circumvention and CMI provisions; and 8) directed the Copyright Office to report on
distance learning and on the liability of nonprofit educational institutions and libraries when
they act as OSPs for patrons.
9 H.Rept. 105-551 (Part II), 105th Cong. 2d Sess. (1998).
separate titles) that were not earlier considered part of the WIPO Treaties
implementation process. Title V incorporated the “Collections of Information
Antipiracy Act,” which had passed the House earlier as H.R. 2652. This Title would
have created 15 years of federal misappropriation-style protection for databases that
are not sufficiently creative to be eligible for copyright protection. Title VI of the
House version of H.R. 2281 would have enacted the Vessel Hull Design Protection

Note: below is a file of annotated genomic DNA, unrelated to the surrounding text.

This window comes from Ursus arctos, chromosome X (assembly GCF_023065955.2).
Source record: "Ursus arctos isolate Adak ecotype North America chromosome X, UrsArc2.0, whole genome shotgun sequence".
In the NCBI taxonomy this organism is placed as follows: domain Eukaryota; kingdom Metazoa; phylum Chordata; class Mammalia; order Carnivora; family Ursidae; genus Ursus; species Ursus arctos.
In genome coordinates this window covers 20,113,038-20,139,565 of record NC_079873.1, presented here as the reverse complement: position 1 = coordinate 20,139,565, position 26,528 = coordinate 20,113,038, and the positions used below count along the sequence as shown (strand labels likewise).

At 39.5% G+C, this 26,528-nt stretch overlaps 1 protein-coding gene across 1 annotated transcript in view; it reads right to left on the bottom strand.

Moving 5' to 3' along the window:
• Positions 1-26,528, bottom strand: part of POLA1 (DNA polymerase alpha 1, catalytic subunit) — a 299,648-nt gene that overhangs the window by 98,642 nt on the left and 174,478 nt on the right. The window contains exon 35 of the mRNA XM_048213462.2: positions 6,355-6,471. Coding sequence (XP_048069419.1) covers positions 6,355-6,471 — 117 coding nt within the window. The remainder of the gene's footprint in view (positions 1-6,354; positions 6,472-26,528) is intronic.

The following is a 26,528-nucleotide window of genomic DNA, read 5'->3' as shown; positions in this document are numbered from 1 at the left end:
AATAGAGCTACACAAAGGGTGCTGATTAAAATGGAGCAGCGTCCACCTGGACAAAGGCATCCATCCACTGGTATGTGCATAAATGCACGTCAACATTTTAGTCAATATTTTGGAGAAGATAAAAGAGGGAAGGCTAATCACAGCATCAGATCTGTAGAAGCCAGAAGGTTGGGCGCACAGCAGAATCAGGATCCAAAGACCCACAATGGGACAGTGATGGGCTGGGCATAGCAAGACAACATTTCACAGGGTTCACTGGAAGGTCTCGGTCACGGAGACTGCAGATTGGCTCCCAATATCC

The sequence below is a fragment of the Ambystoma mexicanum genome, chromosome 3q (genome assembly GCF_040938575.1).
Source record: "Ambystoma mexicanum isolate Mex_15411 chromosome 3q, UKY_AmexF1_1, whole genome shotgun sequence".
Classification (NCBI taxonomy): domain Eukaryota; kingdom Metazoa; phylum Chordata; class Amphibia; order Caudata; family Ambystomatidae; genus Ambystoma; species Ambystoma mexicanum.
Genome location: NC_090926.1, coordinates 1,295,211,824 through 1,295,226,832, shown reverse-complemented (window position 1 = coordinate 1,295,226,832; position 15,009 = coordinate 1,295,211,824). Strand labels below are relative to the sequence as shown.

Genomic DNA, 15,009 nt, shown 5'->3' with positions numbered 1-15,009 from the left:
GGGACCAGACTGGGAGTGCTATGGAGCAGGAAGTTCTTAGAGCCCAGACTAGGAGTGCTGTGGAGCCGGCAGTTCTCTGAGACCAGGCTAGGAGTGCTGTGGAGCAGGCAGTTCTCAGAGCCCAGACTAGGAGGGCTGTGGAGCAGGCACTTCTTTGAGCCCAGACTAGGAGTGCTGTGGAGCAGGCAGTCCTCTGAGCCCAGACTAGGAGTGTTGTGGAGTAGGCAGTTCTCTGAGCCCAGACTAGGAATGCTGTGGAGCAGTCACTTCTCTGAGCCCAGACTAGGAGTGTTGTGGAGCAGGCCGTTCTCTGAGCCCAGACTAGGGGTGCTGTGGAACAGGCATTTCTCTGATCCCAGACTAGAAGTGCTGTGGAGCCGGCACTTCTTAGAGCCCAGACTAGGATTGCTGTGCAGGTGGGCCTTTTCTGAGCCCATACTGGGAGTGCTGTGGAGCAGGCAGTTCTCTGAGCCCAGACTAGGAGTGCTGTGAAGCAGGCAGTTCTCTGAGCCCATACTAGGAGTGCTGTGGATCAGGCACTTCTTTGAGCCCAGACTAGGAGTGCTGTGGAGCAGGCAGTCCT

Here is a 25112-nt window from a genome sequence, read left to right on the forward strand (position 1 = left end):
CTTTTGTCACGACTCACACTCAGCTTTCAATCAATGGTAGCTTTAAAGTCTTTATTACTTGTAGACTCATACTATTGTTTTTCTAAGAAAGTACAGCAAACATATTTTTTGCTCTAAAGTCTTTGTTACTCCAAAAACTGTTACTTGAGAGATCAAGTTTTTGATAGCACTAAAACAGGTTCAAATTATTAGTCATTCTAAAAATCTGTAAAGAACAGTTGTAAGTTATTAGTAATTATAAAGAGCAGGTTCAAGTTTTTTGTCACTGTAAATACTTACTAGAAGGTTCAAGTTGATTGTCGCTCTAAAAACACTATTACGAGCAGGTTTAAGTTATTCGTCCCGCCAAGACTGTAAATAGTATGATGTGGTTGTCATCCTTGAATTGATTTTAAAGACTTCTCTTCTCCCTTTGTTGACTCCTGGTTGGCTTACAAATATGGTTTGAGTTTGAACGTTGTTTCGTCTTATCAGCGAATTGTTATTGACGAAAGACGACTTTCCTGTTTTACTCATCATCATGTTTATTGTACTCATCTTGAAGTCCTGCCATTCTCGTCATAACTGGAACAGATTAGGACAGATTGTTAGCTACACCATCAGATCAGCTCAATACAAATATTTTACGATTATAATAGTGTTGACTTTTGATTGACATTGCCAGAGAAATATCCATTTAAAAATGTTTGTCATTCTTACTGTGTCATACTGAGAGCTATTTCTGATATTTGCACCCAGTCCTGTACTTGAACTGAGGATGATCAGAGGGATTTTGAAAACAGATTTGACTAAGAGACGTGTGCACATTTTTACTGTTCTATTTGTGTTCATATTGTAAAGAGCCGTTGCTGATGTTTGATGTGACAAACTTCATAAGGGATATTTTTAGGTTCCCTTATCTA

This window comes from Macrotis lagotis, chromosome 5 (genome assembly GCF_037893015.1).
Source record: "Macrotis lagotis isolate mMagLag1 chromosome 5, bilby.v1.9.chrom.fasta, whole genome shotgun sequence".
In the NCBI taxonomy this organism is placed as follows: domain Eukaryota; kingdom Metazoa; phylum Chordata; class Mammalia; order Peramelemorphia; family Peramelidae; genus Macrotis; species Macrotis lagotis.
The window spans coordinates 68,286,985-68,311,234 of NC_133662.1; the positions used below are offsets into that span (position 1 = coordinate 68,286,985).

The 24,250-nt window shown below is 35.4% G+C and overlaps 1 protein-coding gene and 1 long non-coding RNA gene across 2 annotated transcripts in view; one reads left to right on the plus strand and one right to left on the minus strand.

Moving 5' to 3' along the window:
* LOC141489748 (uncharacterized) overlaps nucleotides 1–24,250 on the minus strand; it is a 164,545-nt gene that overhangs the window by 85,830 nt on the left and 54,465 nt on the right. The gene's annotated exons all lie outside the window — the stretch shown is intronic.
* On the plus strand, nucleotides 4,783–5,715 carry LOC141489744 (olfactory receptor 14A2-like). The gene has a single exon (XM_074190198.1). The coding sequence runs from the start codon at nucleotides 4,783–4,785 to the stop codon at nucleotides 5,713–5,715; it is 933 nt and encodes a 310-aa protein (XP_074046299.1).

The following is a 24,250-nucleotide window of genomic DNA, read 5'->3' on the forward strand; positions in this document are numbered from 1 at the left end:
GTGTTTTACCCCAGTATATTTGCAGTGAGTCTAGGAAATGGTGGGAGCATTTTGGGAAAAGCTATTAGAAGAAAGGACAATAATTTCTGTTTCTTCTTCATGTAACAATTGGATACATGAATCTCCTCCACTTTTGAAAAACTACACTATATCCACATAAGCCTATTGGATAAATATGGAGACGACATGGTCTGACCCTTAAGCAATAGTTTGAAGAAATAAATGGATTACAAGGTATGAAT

Act, which also passed the House as separate legislation in the form of H.R. 2696.
This Title would have created 10 years of design protection for boat hulls larger than
a rowboat and smaller than 201 feet in length.
Senate and House conferees agreed on a common bill (H.R. 2281), which
passed the Senate on October 8, 1998 and passed the House on October 12, 1998.
The Senate consented to United States ratification of the two WIPO Treaties on
October 21, 1998. The President signed H.R. 2281, the Digital Millennium
Copyright Act, into law on October 28, 1998 (P.L. 105-304).
The Digital Millennium Copyright Act consists of five Titles. Title I
implements the two WIPO treaties. Title II establishes certain exemptions from
copyright liability for online service and access providers. Title III exempts
computer maintenance and repair companies from copyright liability for the
reproduction of a computer program that occurs by mere activation of the computer.
Title IV contains miscellaneous provisions relating to ephemeral recordings of digital
broadcasts; exemptions for preservation activities of libraries and archives; new
compulsory licenses for making ephemeral recordings and transmissions of digital